Archive for March, 2011

A while ago, I found this site with abandonware.
Bits and bytes, forgotten, lost in history. Among the files on this site,
there is Xenix. A UNIX-os, back in the days, by Microsoft.

Long forgotten times, times, when computers were still interesting
(and I was still wearing diapers)

Afin…. monday, this Xenix OS was broad up in a conversation
at Stack, and so, I decided to try to get the damn thing working.

Not as easy as it looks like, to get the Xenix version for the 8086
working. Even though, modern x86 hardware is supposed to be
compatible with the original IBM-PC, none of the emulators seems
to understand what to do when I feed it the disk images.

One of the reasons, perhaps, is the fact the floppy images are
360k images, and the emulators only understand 1,44 MB images.

I have tried virtualbox, qemu, bochs and PCem, without luck.
PCem, well… it’s a windows app, but it runs in wine. PCem
seems to emulate older, real hardware, or tries to. It supports
various machines, and BIOS files from the original hardware.

It also includes AMI 386 and AMI 486 with BIOS files….
Oh… memories… seeing the AMIBIOS again, the way it
used to look on my first computer…. but booting Xenix….
no, that’s too much to ask….

Some note to make, as it seems, the boot loaders do
load in some of these emulators, but the boot loader
seems unable to load the kernel. The kernel file is
available on the floppy image

To mount such an image, use

mount N1 test -o loop -t sysv

For one part, I suspect these old images possibly do not
respect the boot signature, and therefore mark the image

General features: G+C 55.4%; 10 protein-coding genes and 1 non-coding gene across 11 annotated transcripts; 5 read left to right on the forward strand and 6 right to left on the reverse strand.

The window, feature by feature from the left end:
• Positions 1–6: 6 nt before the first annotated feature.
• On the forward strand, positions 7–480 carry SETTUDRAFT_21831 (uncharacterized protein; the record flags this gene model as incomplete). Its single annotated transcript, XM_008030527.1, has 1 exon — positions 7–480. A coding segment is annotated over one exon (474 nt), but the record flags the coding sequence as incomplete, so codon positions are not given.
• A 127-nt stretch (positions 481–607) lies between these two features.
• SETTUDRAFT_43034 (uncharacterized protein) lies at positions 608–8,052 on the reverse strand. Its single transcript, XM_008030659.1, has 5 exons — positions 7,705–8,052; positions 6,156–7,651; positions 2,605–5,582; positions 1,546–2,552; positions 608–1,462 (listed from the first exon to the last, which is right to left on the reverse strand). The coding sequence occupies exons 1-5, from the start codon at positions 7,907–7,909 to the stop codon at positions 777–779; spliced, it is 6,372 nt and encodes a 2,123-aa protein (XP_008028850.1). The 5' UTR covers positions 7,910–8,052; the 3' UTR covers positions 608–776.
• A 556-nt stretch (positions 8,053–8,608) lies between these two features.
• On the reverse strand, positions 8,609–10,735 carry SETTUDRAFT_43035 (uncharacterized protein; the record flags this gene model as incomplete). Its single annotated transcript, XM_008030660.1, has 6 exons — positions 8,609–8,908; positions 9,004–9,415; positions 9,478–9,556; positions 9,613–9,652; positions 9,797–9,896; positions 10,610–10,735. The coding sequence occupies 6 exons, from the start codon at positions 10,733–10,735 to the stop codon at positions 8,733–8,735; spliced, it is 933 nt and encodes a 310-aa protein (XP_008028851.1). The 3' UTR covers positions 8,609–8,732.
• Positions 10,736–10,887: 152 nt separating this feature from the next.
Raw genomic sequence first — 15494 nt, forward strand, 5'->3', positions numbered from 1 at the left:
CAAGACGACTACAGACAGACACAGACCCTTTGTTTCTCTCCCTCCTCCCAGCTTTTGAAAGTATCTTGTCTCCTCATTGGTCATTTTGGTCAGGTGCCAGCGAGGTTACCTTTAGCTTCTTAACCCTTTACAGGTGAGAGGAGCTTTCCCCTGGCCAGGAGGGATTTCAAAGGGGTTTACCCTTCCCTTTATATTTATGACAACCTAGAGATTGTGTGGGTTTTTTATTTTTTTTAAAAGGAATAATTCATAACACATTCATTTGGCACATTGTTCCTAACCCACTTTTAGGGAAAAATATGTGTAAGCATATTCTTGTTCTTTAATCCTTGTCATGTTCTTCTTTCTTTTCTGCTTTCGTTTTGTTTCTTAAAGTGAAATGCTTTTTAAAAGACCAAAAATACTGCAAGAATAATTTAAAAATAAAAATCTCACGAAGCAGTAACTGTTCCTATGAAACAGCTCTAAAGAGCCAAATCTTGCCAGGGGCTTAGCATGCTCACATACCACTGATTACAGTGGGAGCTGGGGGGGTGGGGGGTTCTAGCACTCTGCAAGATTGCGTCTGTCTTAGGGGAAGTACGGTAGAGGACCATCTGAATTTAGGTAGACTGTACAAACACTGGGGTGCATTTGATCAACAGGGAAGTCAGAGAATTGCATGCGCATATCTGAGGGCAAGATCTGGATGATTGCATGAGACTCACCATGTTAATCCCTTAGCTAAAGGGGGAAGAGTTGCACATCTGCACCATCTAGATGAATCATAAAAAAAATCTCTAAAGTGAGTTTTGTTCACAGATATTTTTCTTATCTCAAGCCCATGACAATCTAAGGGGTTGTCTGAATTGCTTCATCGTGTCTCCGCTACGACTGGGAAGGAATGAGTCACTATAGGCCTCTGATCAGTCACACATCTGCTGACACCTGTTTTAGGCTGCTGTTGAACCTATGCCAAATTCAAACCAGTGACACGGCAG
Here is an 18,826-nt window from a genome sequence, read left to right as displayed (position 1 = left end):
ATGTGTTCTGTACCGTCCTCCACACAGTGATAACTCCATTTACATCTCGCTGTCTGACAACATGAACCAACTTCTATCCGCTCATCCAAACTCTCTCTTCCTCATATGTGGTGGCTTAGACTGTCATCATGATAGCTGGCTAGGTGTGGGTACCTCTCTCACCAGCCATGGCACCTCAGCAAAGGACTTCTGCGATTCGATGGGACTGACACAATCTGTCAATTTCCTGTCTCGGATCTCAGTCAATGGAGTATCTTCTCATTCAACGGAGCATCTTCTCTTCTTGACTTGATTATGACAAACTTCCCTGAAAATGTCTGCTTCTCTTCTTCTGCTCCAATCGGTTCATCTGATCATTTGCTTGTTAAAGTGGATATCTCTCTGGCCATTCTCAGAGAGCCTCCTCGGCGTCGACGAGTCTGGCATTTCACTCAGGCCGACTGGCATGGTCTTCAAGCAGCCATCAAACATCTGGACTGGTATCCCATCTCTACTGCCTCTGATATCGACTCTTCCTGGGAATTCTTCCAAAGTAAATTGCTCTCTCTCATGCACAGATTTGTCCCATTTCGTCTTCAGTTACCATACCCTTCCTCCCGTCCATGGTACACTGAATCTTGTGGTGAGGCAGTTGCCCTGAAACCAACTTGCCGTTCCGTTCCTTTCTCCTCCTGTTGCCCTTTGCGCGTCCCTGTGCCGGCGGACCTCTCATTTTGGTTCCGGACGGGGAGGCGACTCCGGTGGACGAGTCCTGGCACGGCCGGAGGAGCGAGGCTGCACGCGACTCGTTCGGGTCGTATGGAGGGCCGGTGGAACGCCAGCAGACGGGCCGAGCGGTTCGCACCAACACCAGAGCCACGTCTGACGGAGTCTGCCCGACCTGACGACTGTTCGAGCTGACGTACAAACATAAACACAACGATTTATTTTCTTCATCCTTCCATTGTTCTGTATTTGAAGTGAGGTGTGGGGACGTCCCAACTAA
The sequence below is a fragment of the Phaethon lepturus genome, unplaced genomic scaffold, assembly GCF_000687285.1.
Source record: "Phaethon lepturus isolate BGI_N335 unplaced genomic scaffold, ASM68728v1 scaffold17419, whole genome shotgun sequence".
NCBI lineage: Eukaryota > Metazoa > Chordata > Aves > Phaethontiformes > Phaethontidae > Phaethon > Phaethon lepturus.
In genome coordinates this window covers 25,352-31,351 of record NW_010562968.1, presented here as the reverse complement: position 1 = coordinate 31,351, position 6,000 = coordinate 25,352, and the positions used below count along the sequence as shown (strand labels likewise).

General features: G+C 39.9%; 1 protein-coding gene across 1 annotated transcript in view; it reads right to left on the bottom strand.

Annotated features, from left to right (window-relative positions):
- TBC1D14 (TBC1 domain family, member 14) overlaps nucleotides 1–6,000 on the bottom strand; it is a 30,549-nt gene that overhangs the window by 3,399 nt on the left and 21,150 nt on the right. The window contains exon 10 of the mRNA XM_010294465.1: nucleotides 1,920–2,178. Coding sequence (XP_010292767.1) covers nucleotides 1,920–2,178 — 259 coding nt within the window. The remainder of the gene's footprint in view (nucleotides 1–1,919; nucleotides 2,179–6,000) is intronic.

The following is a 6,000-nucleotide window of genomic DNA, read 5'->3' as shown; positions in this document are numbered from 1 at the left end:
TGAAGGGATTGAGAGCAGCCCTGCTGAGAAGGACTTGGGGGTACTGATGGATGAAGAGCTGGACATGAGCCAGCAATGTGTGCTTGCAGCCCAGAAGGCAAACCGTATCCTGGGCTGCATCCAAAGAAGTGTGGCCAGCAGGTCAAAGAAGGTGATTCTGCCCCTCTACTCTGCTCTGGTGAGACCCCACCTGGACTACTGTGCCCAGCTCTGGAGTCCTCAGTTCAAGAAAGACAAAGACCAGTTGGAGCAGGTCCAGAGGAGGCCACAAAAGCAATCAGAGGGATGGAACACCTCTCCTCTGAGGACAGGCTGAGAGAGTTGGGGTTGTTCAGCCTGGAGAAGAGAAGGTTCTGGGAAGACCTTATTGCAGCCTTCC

as non-bootable. And for the part the boot-loader does
work, I suspect the emulation of the floppy controller is
not completely accurate, as in, possible timing issues.
But this is just a wild guess….

Anyways…. I have found an emulator that passes this
point, and boots the kernel correctly. The emulator that
works is an emulator specific for the IBM PC 5150,
and that seems to do the trick…. but now…. I have to
find out how to swap the disk image to insert the 2nd
disk when Xenix asks for it.

Well…. I posted about the VGA adaptor for the BeagleBoard.
I’ve looked around on this site and found this

And yes, problems regarding USB stability, that’s the reason
I haven’t been using my BeagleBoard as intended.

Even though I assumed this was a kernel issue, as this was
suggested by various sites discussing the installation process.

My BeagleBoard is still catching dust, somewhere in a dark corner. I never used it, which is kinda sad, isn’t it.

Well, it only has a digital video output, so I cannot connect a normal vga (crt) monitor to it. (Of which I have a few in the basement)

So, I’ve obtained a used flat screen with DVI-D input, back in the days I still worked at Unilogic, and they were replacing their monitors.

Unfortunately, it’s had 5:4 aspect ratio, and it’s native resolution is 1280×1024, which is not supported by the BeagleBoard. Well, it is supported, but with a refresh-rate of 50Hz, which is not supported by the monitor.

Well… I am using this monitor at my desktop nowadays… But meh…. those modern flat monitors with non-standard (non 4:3) aspect ratios, and things like a ‘native resolution’.

A normal CRT monitor would be much simpler… they usually have the same aspect ratio, and the image doesn’t get distorted when running at a lower then maximal resolution.

But…. there is no VGA output on the BeagleBoard… so… I was googling again…. and I found a Hawkboard.
Another ARM board, and it has a VGA-out. Looking at it’s schema, I saw it used a THS8135 to provide in VGA output. So, I started googling if there was a converter for the BeagleBoard using this chip…. but in stead I came accros this

Very simple circuit… this should do the trick. Why should it be complicated?

So, why are HDMI(DVI-D) to VGA converters to expensive? This circcuit that I’ve found is just a few resistors and two transistors.
So, this circuit should costs about 4 euros!!! Why are those converters a few hunderd euros?  (Okay, thet are connected to the DVI-D port, and this circuit goes to the LCD interface….)

So, I guess I should get some resistors, transistors and a soldering iron, much cheaper then a hdmi to vga converter or a new monitor…